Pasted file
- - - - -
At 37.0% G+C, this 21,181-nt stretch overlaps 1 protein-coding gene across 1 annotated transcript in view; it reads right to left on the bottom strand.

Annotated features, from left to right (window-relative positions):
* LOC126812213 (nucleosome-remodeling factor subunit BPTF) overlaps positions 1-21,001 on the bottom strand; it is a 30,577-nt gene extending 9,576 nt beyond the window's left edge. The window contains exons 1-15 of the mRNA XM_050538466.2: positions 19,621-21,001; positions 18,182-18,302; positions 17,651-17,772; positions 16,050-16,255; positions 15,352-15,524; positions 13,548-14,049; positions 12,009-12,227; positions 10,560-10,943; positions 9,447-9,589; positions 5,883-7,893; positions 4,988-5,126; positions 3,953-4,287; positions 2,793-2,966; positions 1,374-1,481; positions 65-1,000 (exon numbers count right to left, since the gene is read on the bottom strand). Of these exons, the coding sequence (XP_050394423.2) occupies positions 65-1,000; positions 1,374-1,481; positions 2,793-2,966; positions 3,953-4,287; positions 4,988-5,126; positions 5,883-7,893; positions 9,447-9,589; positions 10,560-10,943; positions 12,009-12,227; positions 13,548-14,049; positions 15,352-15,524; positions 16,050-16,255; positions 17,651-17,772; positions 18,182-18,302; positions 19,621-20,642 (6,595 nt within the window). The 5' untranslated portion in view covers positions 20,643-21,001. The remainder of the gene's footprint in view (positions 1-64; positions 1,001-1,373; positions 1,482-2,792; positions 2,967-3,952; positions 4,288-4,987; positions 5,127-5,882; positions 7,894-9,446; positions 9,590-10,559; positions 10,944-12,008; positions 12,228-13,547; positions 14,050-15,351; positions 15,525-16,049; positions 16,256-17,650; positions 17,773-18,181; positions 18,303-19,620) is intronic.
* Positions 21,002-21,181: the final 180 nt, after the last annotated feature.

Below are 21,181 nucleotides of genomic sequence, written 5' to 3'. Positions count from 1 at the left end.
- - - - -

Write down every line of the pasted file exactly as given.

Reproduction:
At 37.0% G+C, this 21,181-nt stretch overlaps 1 protein-coding gene across 1 annotated transcript in view; it reads right to left on the bottom strand.

Annotated features, from left to right (window-relative positions):
* LOC126812213 (nucleosome-remodeling factor subunit BPTF) overlaps positions 1-21,001 on the bottom strand; it is a 30,577-nt gene extending 9,576 nt beyond the window's left edge. The window contains exons 1-15 of the mRNA XM_050538466.2: positions 19,621-21,001; positions 18,182-18,302; positions 17,651-17,772; positions 16,050-16,255; positions 15,352-15,524; positions 13,548-14,049; positions 12,009-12,227; positions 10,560-10,943; positions 9,447-9,589; positions 5,883-7,893; positions 4,988-5,126; positions 3,953-4,287; positions 2,793-2,966; positions 1,374-1,481; positions 65-1,000 (exon numbers count right to left, since the gene is read on the bottom strand). Of these exons, the coding sequence (XP_050394423.2) occupies positions 65-1,000; positions 1,374-1,481; positions 2,793-2,966; positions 3,953-4,287; positions 4,988-5,126; positions 5,883-7,893; positions 9,447-9,589; positions 10,560-10,943; positions 12,009-12,227; positions 13,548-14,049; positions 15,352-15,524; positions 16,050-16,255; positions 17,651-17,772; positions 18,182-18,302; positions 19,621-20,642 (6,595 nt within the window). The 5' untranslated portion in view covers positions 20,643-21,001. The remainder of the gene's footprint in view (positions 1-64; positions 1,001-1,373; positions 1,482-2,792; positions 2,967-3,952; positions 4,288-4,987; positions 5,127-5,882; positions 7,894-9,446; positions 9,590-10,559; positions 10,944-12,008; positions 12,228-13,547; positions 14,050-15,351; positions 15,525-16,049; positions 16,256-17,650; positions 17,773-18,181; positions 18,303-19,620) is intronic.
* Positions 21,002-21,181: the final 180 nt, after the last annotated feature.

Below are 21,181 nucleotides of genomic sequence, written 5' to 3'. Positions count from 1 at the left end.